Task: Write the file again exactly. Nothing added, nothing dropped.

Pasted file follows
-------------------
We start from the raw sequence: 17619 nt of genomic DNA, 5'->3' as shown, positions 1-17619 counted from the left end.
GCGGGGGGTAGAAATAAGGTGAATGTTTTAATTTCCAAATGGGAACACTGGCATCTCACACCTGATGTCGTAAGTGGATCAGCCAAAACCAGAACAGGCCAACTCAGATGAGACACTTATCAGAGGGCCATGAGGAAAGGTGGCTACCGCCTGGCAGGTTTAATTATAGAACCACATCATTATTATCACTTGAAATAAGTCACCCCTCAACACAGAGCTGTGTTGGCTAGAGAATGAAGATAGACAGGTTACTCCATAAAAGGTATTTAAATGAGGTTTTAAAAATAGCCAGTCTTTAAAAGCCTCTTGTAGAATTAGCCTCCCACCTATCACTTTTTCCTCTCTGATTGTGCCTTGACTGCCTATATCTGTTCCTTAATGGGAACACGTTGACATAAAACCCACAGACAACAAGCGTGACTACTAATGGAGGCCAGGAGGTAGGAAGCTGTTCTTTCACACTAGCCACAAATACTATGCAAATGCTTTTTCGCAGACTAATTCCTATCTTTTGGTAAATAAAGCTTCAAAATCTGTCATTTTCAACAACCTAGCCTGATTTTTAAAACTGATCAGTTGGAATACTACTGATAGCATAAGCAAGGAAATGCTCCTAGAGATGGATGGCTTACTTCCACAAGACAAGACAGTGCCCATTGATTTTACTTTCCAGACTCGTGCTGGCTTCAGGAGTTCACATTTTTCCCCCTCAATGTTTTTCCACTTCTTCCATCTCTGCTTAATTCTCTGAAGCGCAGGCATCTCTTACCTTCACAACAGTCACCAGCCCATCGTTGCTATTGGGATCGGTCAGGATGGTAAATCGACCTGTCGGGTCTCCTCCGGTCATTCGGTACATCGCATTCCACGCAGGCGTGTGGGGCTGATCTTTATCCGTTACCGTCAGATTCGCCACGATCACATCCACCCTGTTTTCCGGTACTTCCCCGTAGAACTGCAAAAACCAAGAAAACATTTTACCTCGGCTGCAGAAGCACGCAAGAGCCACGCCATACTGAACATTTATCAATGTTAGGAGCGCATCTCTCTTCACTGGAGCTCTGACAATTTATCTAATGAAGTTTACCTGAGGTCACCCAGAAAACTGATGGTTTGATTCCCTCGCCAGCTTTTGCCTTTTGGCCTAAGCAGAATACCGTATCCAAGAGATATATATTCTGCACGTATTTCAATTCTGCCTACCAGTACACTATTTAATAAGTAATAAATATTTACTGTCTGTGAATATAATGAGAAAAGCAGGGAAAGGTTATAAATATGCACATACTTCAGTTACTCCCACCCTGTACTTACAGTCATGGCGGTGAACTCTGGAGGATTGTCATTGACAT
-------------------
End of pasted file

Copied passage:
We start from the raw sequence: 17619 nt of genomic DNA, 5'->3' as shown, positions 1-17619 counted from the left end.
GCGGGGGGTAGAAATAAGGTGAATGTTTTAATTTCCAAATGGGAACACTGGCATCTCACACCTGATGTCGTAAGTGGATCAGCCAAAACCAGAACAGGCCAACTCAGATGAGACACTTATCAGAGGGCCATGAGGAAAGGTGGCTACCGCCTGGCAGGTTTAATTATAGAACCACATCATTATTATCACTTGAAATAAGTCACCCCTCAACACAGAGCTGTGTTGGCTAGAGAATGAAGATAGACAGGTTACTCCATAAAAGGTATTTAAATGAGGTTTTAAAAATAGCCAGTCTTTAAAAGCCTCTTGTAGAATTAGCCTCCCACCTATCACTTTTTCCTCTCTGATTGTGCCTTGACTGCCTATATCTGTTCCTTAATGGGAACACGTTGACATAAAACCCACAGACAACAAGCGTGACTACTAATGGAGGCCAGGAGGTAGGAAGCTGTTCTTTCACACTAGCCACAAATACTATGCAAATGCTTTTTCGCAGACTAATTCCTATCTTTTGGTAAATAAAGCTTCAAAATCTGTCATTTTCAACAACCTAGCCTGATTTTTAAAACTGATCAGTTGGAATACTACTGATAGCATAAGCAAGGAAATGCTCCTAGAGATGGATGGCTTACTTCCACAAGACAAGACAGTGCCCATTGATTTTACTTTCCAGACTCGTGCTGGCTTCAGGAGTTCACATTTTTCCCCCTCAATGTTTTTCCACTTCTTCCATCTCTGCTTAATTCTCTGAAGCGCAGGCATCTCTTACCTTCACAACAGTCACCAGCCCATCGTTGCTATTGGGATCGGTCAGGATGGTAAATCGACCTGTCGGGTCTCCTCCGGTCATTCGGTACATCGCATTCCACGCAGGCGTGTGGGGCTGATCTTTATCCGTTACCGTCAGATTCGCCACGATCACATCCACCCTGTTTTCCGGTACTTCCCCGTAGAACTGCAAAAACCAAGAAAACATTTTACCTCGGCTGCAGAAGCACGCAAGAGCCACGCCATACTGAACATTTATCAATGTTAGGAGCGCATCTCTCTTCACTGGAGCTCTGACAATTTATCTAATGAAGTTTACCTGAGGTCACCCAGAAAACTGATGGTTTGATTCCCTCGCCAGCTTTTGCCTTTTGGCCTAAGCAGAATACCGTATCCAAGAGATATATATTCTGCACGTATTTCAATTCTGCCTACCAGTACACTATTTAATAAGTAATAAATATTTACTGTCTGTGAATATAATGAGAAAAGCAGGGAAAGGTTATAAATATGCACATACTTCAGTTACTCCCACCCTGTACTTACAGTCATGGCGGTGAACTCTGGAGGATTGTCATTGACAT